What’s next for U.S. involvement in Syria?

The French government announced on Wednesday a renewed push for a Syrian cease-fire, following the end of a U.S.-Russia deal. As Washington grapples with what to do next, a humanitarian catastrophe mounts in Aleppo. For more on the conflict, Judy Woodruff talks to former Assistant Secretary of Defense Derek Chollet, Randa Slim of the Middle East Institute and The New York Times’ Nicholas Kristof.

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    But first: The French government today announced a renewed push for a cease-fire in Syria, after a previous deal failed. The two architects of that accord, Secretary of State Kerry and Russian Foreign Minister Sergei Lavrov, spoke again today by phone.

    Meantime, the push by Syrian forces to retake Aleppo's rebel-held sectors continued, as a humanitarian catastrophe mounted.

    As rescuers on the ground in Eastern Aleppo sifted through the ruins by hand, United Nations satellite images from high above showed the sweeping destruction. The Syrian military announced today it's reducing the land and air bombardment to let some 275,000 civilians evacuate.

    Pablo Marco leads the Doctors Without Borders mission in Syria. He spoke, via Skype, from Amman, Jordan:


    Unfortunately, we have got at different moments promises from the Russian government and also from the Syrian government about the cease-fires, truces, a reduction of fighting, and, honestly, we need to see it happen before believing it.


    Prospects for peace were briefly brighter last month, when Secretary of State John Kerry and Russian Foreign Minister Sergei Lavrov brokered a cease-fire.

    But Syrian and Russian airstrikes quickly resumed in a new and devastating offensive against Aleppo, and an aid convoy was bombed near the city.

    On Monday, the State Department severed direct contact with Russia on the issue of Syria.

    JOHN KERRY, Secretary of State: Together, the Syrian regime and Russia seem to have rejected diplomacy in furtherance of trying to pursue a military victory.


    At the White House today, top advisers grappled with what to do next. The Washington Post reported military strikes against Syrian government forces are an option.

    So far, President Obama has refused to go that far, and The New York Times obtained a recording of Secretary Kerry voicing frustration last month to the Syrian opposition.


    I have argued for use of force. I stood up. I'm the guy who stood up and announced we're going to attack Assad because of the weapons. And then, you know, things evolved into a different process.


    Syria is also echoing across the presidential campaign, as in last night's vice presidential debate.

    GOV. MIKE PENCE (R), Vice Presidential Nominee: The United States of America should be prepared to use military force to strike military targets of the Assad regime.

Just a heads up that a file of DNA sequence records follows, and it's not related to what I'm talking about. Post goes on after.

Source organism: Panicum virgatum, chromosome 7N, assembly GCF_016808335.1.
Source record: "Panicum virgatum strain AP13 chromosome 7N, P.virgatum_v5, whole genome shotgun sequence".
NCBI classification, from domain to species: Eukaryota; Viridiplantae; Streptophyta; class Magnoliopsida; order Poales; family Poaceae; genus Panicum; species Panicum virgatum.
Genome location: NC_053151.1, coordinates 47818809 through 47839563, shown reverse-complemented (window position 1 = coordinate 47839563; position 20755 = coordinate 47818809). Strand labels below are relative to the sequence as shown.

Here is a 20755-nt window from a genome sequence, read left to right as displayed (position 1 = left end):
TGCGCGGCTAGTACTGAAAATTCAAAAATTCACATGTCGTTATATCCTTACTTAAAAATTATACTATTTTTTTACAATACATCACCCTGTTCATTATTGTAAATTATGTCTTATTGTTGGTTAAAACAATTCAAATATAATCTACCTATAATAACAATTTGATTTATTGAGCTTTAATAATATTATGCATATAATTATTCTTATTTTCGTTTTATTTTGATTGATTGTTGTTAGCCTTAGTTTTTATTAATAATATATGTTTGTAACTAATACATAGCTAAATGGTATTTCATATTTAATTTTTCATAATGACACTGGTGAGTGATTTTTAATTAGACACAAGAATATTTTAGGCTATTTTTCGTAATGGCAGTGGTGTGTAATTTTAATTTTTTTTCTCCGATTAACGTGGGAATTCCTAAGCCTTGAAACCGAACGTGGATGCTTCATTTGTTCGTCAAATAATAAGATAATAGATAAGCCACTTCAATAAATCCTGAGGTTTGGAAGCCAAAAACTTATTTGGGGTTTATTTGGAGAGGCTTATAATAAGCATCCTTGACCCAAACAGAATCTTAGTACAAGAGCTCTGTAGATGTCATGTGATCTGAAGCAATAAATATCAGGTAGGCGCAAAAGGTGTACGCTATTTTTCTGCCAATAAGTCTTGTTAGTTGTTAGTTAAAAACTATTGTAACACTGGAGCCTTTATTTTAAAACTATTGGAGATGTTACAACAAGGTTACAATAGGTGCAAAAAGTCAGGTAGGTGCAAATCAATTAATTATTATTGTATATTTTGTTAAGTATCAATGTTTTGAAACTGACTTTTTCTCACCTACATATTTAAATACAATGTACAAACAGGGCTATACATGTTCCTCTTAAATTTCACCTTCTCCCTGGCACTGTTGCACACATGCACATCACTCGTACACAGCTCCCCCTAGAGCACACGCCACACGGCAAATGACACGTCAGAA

SEN. TIM KAINE (D), Vice Presidential Nominee: The notion is, we have to create a humanitarian zone in Northern Syria. It's very important.


    But the ravaged landscape of Aleppo begs the question: If peace ever does come, will there be anything left to save?

    And to talk about what comes next in Syria, I'm joined now by Derek Chollet. He's a former assistant secretary of defense in the Obama administration. He's now at the German Marshall Fund. Randa Slim, she's director of the Track II Dialogues initiative at the Middle East Institute. And New York Times columnist Nicholas Kristof.

    And welcome all three of you to the program.

    Let me just each one of you to say in brief, how did we get to this point five years in, half a million people dead in Syria, millions more displaced? How did we get here, Derek Chollet?

    DEREK CHOLLET, Former Assistant Secretary of Defense: Well, it's a very difficult confluence of issues.

    It's a proxy war that is being fought by many countries in the region, and, of course, the Russians, with many different interests at play. It's a brutal regime, in the Assad regime, that is willing to take any measure, no matter how immoral or war criminal acts, to persecute its goals.

    And it's very much driven by fears in the United States, legitimate fears, I believe, about escalation of any U.S. military involvement, and what that may lead to in terms of an enduring U.S. commitment, military commitment, inside of Syria.


    Nick Kristof, how did we get here?

  • NICHOLAS KRISTOF, The New York Times:

    Well, I think that President Obama resisted the suggestions by Hillary Clinton, by David Petraeus, and others to become more engaged, partly because it seemed plausible, in 2012 or even 2013, that Assad was going to fall anyway.